Significant variables which correlated with mortality using bivariate logistic regression analysis were ISS, RTS, and PS. Because of substantial multicollinearity with age (variance inflation factor (VIF) 6.31), PS was excluded from the multivariate model. All variables entered in the multiple regression model were confirmed independent predictors of death (Table 3). A subgroup analysis was conducted to evaluate the effect of comorbidities (using ASA classification) on the outcome. Bivariate logistic regression failed to demonstrate a potential predicting role of comorbidities on survival (p = 0.358, OR 0.52, 95% CI, 0.129–2.095)

Table 3 Bivariate and multivariate analysis: general variables

Similarly, districts of injury were individually evaluated with bivariate logistic regression which pointed out a significant correlation with mortality for all of them. A second multivariate analysis was then realized, showing that the head, chest, abdominal, and pelvic injuries were all independent risk factors related to mortality, whereas extremity injuries were associated with improved survival. Considering only severe injuries (AIS 98′ ≥ 3), multivariate analysis demonstrated that head, chest, and abdominal injuries were independent risk factors related to mortality, with elevated odds ratios particularly for head and chest injuries (Table 4).

Table 4 Multivariate analysis: injured districts predictors of death in whole population. Multivariate analysis: injured districts AIS 98′ ≥ 3 predictors of death in whole population

By comparing observed and TRISS-estimated survival rates, patients of all age groups treated at a trauma center had a survival advantage. The result was even more relevant when considering the subgroup of patients with ISS ≥ 25 and patients older of 55 years (Table 5).

Table 5 Observed and estimated survival rates


Motorcyclists represent a quarter of road deaths in the world and a consistent part of all traffic victims. The number of motorcyclists suffering from road trauma is growing due to the rapid global expansion of the motorcycle market. The use of motorcycles is expanding also in older ages for enhanced mobility in heavy-traffic urban areas. Some evidences suggest that age is generally an important predictor of mortality related to traumatic events [16, 17]. Our data demonstrate that older patients had an increased mortality for severe injuries. Head, chest, abdominal, and pelvic injuries were all independent predictors of death; severe head injuries occurred more frequently in younger patients, while chest injuries were more common in older patients.

The relationship between age, the severity of injuries, and mortality following motorcycle trauma is still controversial [8, 13]. Mullin et al. demonstrated a relationship of inverse proportionality between age with risk of death and severe injuries in motorcyclists and car drivers [7]. Increased age of motorcycle drivers has been strongly highlighted as a protective factor against fatal and non-fatal injuries deriving from motorcycle crashes [8, 18], due to the greater driving experience of older patients. Other studies showed that the elderly population have a higher risk of severe injuries and death [19]. Underlying diseases in the older population would increase mortality for all types of trauma [20].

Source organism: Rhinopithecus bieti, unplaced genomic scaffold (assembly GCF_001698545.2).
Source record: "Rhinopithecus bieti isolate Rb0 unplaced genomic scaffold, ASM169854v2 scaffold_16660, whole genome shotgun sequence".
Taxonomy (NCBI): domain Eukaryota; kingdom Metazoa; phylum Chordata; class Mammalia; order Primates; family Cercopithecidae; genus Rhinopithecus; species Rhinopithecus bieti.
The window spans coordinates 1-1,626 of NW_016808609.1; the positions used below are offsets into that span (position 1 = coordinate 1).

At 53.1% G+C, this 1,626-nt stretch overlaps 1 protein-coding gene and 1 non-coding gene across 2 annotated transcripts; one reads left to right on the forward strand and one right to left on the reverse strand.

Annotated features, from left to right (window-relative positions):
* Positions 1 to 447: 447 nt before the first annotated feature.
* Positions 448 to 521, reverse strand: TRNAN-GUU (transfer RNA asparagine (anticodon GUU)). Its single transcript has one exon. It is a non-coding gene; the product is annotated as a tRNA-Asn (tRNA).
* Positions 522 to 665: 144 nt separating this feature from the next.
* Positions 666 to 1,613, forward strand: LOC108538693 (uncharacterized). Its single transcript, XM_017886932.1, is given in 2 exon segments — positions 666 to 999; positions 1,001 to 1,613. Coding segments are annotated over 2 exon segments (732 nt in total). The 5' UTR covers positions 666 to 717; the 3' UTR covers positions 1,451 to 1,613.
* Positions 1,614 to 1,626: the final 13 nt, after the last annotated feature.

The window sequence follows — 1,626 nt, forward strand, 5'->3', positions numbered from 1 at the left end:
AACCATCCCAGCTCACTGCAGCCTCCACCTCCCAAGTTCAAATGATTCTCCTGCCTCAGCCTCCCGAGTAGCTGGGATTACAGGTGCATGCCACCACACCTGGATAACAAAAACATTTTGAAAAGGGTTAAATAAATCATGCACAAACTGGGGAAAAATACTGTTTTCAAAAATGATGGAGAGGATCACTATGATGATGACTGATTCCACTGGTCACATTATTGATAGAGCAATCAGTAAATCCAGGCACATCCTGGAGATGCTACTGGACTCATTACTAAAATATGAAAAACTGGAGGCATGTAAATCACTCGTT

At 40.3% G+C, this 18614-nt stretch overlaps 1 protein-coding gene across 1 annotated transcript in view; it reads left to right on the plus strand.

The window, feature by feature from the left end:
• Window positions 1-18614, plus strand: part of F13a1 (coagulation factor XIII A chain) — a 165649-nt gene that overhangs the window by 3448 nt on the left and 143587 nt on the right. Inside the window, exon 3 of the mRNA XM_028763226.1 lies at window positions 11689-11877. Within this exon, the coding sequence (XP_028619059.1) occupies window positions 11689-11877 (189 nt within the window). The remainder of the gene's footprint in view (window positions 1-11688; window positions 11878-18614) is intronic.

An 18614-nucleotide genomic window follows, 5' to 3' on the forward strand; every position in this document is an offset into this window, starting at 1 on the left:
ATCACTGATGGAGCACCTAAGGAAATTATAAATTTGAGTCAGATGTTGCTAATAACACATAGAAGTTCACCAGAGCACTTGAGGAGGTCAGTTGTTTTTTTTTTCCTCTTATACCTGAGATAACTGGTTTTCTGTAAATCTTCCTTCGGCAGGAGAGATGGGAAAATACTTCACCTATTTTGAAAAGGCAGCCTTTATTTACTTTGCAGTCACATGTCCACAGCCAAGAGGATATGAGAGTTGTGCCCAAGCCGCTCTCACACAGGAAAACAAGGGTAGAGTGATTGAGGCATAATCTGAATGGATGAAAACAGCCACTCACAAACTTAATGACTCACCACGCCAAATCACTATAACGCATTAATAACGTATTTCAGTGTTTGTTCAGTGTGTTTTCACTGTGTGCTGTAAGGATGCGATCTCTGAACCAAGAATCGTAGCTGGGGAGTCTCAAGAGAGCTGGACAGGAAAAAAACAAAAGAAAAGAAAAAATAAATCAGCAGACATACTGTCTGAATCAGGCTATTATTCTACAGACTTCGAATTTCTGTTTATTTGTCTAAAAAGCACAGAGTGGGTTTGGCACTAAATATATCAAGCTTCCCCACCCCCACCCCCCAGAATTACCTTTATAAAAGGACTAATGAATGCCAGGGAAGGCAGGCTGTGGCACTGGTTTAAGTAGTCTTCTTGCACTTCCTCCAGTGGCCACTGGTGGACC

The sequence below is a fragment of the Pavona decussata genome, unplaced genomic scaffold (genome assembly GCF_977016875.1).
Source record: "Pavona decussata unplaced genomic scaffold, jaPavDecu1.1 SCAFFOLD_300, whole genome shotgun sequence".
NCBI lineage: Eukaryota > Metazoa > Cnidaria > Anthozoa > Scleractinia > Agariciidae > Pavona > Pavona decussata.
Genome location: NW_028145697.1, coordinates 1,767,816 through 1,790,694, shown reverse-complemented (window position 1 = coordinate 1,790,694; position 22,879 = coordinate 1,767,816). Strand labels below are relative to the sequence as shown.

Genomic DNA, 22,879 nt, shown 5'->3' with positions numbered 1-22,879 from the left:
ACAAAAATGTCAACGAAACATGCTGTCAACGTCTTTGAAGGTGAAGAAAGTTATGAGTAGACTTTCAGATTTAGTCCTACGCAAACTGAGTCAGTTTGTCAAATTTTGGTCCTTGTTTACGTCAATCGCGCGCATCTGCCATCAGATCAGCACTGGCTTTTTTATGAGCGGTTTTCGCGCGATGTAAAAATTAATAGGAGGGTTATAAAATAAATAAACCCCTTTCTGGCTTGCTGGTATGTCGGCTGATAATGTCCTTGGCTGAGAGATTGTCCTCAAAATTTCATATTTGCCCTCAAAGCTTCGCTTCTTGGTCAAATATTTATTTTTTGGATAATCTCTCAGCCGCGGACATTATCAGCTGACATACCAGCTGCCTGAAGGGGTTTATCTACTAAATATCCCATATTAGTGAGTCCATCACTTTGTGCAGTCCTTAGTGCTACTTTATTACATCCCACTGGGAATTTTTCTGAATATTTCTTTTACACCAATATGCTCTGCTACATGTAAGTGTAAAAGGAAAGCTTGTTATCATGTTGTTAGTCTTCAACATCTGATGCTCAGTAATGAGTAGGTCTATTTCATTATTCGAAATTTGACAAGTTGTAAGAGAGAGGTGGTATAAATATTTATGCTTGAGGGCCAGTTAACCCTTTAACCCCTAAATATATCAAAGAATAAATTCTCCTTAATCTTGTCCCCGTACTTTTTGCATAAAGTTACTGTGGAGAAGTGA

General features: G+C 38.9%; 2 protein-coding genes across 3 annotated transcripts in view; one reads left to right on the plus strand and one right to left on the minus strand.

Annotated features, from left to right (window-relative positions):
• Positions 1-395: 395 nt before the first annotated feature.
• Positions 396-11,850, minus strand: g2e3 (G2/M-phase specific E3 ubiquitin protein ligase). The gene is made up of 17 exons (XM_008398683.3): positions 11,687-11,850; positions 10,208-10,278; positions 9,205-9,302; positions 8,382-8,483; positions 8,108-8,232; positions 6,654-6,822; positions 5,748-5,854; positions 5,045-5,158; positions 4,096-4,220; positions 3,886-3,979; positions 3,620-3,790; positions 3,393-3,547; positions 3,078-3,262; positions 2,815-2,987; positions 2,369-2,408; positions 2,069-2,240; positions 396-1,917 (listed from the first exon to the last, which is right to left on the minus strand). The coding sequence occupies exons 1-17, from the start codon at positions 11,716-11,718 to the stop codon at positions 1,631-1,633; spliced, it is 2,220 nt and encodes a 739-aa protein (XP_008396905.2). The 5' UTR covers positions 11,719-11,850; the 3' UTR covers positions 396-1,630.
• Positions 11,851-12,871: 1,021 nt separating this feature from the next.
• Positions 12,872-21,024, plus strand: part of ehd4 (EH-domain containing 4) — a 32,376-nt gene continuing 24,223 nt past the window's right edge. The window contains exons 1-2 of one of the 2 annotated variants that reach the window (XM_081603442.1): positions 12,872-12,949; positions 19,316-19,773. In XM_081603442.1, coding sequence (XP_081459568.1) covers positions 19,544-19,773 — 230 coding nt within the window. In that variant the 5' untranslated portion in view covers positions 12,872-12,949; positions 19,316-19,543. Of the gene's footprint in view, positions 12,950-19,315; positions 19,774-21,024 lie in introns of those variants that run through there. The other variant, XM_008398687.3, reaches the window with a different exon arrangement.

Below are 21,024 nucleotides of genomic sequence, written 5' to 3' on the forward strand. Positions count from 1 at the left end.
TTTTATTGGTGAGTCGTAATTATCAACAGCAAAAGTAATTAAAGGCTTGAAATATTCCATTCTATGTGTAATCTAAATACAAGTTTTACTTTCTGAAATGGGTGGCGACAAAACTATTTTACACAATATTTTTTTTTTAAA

Some investigators suggest that drivers older than 40 years are 25% more prone to death after motorcycle injuries [12]. Moreover, Richter et al. compared crash injury rates between older and younger road users, detecting a higher severity of the injuries and mortality rate in the older cohort [19].

In the present study, the overall mortality rate was 4.9% for all motorcycle injuries, with the highest rate among the older group (≥ 55 years) and multivariate analysis confirmed that age is an independent predictor of death.

ASA score was available just for a bit more than a half of our sample. Due to this limitation, we could not adjust our survival analysis for comorbidities. Anyway, the subgroup analysis failed to highlight a contribution of comorbidities on the survival outcome and the negative OR of bivariate logistic regression would indicate a worse outcome for lower ASA scores. This could be explained by the fact that all ASA 3 patients survived; by contrast, 22 out of 24 deaths in the subgroup were ASA 1.

Despite the results of the subgroup analysis, because of the similar values of ISS and RTS between age groups, we tend to believe that older patients have a lower tolerance for injuries of the same severity and increased ASA score may be a determinant of worsen outcome.

Talving et al. focused on the anatomical region injured, underlining that older patients, defined as greater than 55 years old, are significantly more likely to suffer severe head injuries, chest injuries, and spinal fractures [1]. Dischinger et al. demonstrated that motorcyclists older than 40 years old show a significantly higher incidence of multiple thoracic injuries [21].

In our investigation, head injuries were the anatomic region most frequently injured overall. In the subset of severe injuries, chest injuries (33.1%) and head injuries (23.6%) were the most represented. By considering the group of critical injuries defined by an AIS 98′ ≥ 3, patients sustaining head trauma had a near 9-fold increased risk of death, whereas those sustaining chest and abdominal injuries had a 3.6-fold and a 2.4-fold increased mortality risk, respectively. Older ages were associated with higher mortality and with a higher frequency of chest injuries with less severe head injuries. The thoracic cage of the elderly is more prone to costal and sternal fractures resulting in severe injuries to internal organs, which may be fatal. Given the atrophy of the brain in elderly patients, severe head injuries may evolve more slowly, as more blood is required to cause increased intracranial pressure. Younger patients have less atrophy, and thus, an even small bleed may progress to clinically significant increased intracranial pressure.